Board Member: That seems unbelievably deceptive and feckless.  But let’s leave that aside for a moment.  November was still several months ago, why have we seen no budget since then?

CEO Obama: Well, as you know, I have a number of rivals for my job in this company.  I want to force one of them to suggest a budget first.

Board Member: Why is that?  It seems to me it is your job as leader of this organization to define the budget, particularly given the unprecedented fiscal challenges we face.

CEO Obama:  If I propose a budget first, everyone will just shoot holes in it.  If I let someone else come forward with the budget, I can snipe at it and make my rivals look worse.  In particular, I think that Ryan guy down in Finance may be dumb enough to create a plan.  If he does, I can spend so much time making him look bad you will forget I never submitted a plan of my own.

Whatever Is The Most Important to You, We Are Cutting That First

The very essence of business decision-making is prioritization and trade-offs.  The same is true in the government, its just that the objective function is reversed:

GM is warming up the propaganda engine for the next run at Congress. "Look, the first thing we had to cut was our electric car program!".

And here I thought that because GM has still, after 30 years, failed to realize their business model needs to change that maybe management there were slow learners.  But they seem to be very, very adept at learning the government game.

When I was in the corporate world, if I wanted extra funds for my projects, I would have to go in and say "Here are all my projects.  I have ranked them from 1-30 from the most to least valuable.  Right now I have enough money for the first 12.  I would like funding for number 13.  Here is my case."

But the government works differently.  When your local government is out of money, and wants a tax increase, what do they threaten to cut?  In Seattle, it was always emergency services.  "Sorry, we are out of money, we have to shut down the fire department and ambulances."  I kid you not -- the city probably has a thirty person massage therapist licensing organization and they cut ambulances first.   In California it is the parks.   "Sorry, we are out of money.  To meet our budget, we are going to have to close down our 10 most popular parks that get the most visitation."  The essence of government budgeting brinkmanship is not to cut project 13 when you only have money for 12 projects, but to cut project #1.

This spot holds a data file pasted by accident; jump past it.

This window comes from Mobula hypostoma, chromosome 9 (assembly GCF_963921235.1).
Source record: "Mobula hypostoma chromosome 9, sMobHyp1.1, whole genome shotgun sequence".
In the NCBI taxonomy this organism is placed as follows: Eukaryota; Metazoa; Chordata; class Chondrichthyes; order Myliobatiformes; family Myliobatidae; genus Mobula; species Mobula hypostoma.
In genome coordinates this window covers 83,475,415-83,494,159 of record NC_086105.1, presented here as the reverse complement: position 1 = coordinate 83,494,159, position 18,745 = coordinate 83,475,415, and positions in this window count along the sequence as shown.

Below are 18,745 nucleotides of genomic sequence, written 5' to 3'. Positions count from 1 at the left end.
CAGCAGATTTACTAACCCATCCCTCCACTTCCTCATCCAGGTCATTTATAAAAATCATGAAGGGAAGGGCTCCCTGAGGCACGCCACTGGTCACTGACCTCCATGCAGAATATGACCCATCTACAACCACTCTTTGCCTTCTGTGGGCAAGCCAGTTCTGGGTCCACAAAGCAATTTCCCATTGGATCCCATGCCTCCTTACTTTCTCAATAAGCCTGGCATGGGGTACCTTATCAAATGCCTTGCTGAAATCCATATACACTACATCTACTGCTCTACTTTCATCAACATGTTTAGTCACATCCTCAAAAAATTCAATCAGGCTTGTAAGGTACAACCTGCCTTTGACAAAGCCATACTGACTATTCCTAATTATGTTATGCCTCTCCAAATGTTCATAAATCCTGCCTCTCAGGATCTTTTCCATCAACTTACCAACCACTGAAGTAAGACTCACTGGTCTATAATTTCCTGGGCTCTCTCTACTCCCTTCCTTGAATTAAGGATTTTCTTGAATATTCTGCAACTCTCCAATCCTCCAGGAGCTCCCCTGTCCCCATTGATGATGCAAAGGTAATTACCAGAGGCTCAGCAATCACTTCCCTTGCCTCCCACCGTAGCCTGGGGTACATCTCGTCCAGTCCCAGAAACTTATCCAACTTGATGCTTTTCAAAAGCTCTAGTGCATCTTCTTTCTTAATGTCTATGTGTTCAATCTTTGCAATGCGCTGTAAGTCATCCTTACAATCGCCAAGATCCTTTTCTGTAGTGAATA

I can just see me going to Chuck Knight at Emerson Electric and saying "Chuck, I don't have enough money.  If you don't give me more, we are going to have to cut the funds for the government-mandated frequency modification on our transmitters, which means we won't have any product to sell next month."  I would be out on my ass in five minutes.  It just floors me that this seems to keep working in the government.  Part of it is that the media is just so credulous when it comes to this kind of thing, in part because scare stories of cut services fit so well into their business model.

So of course, with billions of dollars of waste, absurdly high labor costs, stupid-large executive compensation, etc., GM chooses to cut funding the project that is most important to Congressional Democrats and the new Obama administration.

Anatomy of an Earmark

I was fooling around with a great web page run by the Sunlight Foundation linking earmarks from a recent Health and Human Services bill to Google maps.  Here are some of the earmarks in the Phoenix area:

  1. $ 400,000 -- Midwestern University for a rural postgraduate educational program at Sierra Vista Regional Medical Center
  2. $ 150,000 -- St. Joseph's Hospital for facilities and equipment for its mobile maternity outreach program
  3. $ 750,000 -- Translational Genomics Research Institute for facilities and equipment
  4. $ 250,000 --  Arizona State University Institute of Civil Rights, for dropout prevention and other education projects
  5. $ 125,000 --  Mesa Community College for nursing recertification curriculum
  6. $ 175,000 --  Mesa Community College for the Enfermeras En Escalera program
  7. $ 200,000 -- Marc Center for job training for adults with disabilities
  8. $ 500,000 -- Scottsdale Healthcare for an electronic medical records system
  9. $ 100,000 -- Arizona Dental Foundation to provide dental services to low-income residents of Arizona

Note that this is just from one narrowly focused bill and for one single metropolitan area.  For this one post, I will not be a libertarian and wonder why the government is spending money on some of this crap.  Instead, for one post, I will be a good little technocrat and assume that the government should be doing all these things and criticize the process.